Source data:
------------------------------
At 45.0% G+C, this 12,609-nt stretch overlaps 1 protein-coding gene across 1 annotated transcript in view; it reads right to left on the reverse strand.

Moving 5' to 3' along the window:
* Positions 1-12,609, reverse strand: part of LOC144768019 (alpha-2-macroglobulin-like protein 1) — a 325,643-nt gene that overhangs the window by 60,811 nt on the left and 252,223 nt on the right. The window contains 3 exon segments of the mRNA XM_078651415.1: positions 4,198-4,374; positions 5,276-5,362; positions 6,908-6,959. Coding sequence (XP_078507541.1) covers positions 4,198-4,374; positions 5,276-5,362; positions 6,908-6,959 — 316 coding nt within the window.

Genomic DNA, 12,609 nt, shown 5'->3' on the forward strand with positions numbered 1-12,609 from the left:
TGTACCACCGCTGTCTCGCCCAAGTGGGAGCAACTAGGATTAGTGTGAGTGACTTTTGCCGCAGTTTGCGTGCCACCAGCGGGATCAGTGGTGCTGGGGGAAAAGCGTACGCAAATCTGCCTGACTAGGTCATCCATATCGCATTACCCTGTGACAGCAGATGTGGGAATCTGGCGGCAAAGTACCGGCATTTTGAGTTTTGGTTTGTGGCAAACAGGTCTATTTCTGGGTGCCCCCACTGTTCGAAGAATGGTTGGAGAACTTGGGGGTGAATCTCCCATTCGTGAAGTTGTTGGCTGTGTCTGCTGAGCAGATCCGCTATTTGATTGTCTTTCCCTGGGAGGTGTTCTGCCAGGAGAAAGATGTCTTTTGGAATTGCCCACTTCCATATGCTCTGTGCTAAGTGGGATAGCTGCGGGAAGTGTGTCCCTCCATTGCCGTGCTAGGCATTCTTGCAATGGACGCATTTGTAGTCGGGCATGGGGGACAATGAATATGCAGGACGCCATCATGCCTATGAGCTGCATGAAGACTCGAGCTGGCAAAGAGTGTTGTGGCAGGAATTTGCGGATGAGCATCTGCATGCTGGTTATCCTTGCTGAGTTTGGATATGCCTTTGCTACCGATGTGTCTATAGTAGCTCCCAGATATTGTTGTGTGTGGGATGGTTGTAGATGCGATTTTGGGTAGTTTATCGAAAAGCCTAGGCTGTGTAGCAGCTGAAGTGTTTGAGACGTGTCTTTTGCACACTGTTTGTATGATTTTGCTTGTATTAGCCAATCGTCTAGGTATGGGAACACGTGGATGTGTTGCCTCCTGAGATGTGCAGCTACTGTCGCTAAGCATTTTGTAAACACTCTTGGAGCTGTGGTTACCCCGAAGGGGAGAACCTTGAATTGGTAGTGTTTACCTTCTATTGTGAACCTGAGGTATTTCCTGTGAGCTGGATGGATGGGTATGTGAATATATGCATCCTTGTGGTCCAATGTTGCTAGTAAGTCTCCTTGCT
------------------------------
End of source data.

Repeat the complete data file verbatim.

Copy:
At 45.0% G+C, this 12,609-nt stretch overlaps 1 protein-coding gene across 1 annotated transcript in view; it reads right to left on the reverse strand.

Moving 5' to 3' along the window:
* Positions 1-12,609, reverse strand: part of LOC144768019 (alpha-2-macroglobulin-like protein 1) — a 325,643-nt gene that overhangs the window by 60,811 nt on the left and 252,223 nt on the right. The window contains 3 exon segments of the mRNA XM_078651415.1: positions 4,198-4,374; positions 5,276-5,362; positions 6,908-6,959. Coding sequence (XP_078507541.1) covers positions 4,198-4,374; positions 5,276-5,362; positions 6,908-6,959 — 316 coding nt within the window.

Genomic DNA, 12,609 nt, shown 5'->3' on the forward strand with positions numbered 1-12,609 from the left:
TGTACCACCGCTGTCTCGCCCAAGTGGGAGCAACTAGGATTAGTGTGAGTGACTTTTGCCGCAGTTTGCGTGCCACCAGCGGGATCAGTGGTGCTGGGGGAAAAGCGTACGCAAATCTGCCTGACTAGGTCATCCATATCGCATTACCCTGTGACAGCAGATGTGGGAATCTGGCGGCAAAGTACCGGCATTTTGAGTTTTGGTTTGTGGCAAACAGGTCTATTTCTGGGTGCCCCCACTGTTCGAAGAATGGTTGGAGAACTTGGGGGTGAATCTCCCATTCGTGAAGTTGTTGGCTGTGTCTGCTGAGCAGATCCGCTATTTGATTGTCTTTCCCTGGGAGGTGTTCTGCCAGGAGAAAGATGTCTTTTGGAATTGCCCACTTCCATATGCTCTGTGCTAAGTGGGATAGCTGCGGGAAGTGTGTCCCTCCATTGCCGTGCTAGGCATTCTTGCAATGGACGCATTTGTAGTCGGGCATGGGGGACAATGAATATGCAGGACGCCATCATGCCTATGAGCTGCATGAAGACTCGAGCTGGCAAAGAGTGTTGTGGCAGGAATTTGCGGATGAGCATCTGCATGCTGGTTATCCTTGCTGAGTTTGGATATGCCTTTGCTACCGATGTGTCTATAGTAGCTCCCAGATATTGTTGTGTGTGGGATGGTTGTAGATGCGATTTTGGGTAGTTTATCGAAAAGCCTAGGCTGTGTAGCAGCTGAAGTGTTTGAGACGTGTCTTTTGCACACTGTTTGTATGATTTTGCTTGTATTAGCCAATCGTCTAGGTATGGGAACACGTGGATGTGTTGCCTCCTGAGATGTGCAGCTACTGTCGCTAAGCATTTTGTAAACACTCTTGGAGCTGTGGTTACCCCGAAGGGGAGAACCTTGAATTGGTAGTGTTTACCTTCTATTGTGAACCTGAGGTATTTCCTGTGAGCTGGATGGATGGGTATGTGAATATATGCATCCTTGTGGTCCAATGTTGCTAGTAAGTCTCCTTGCT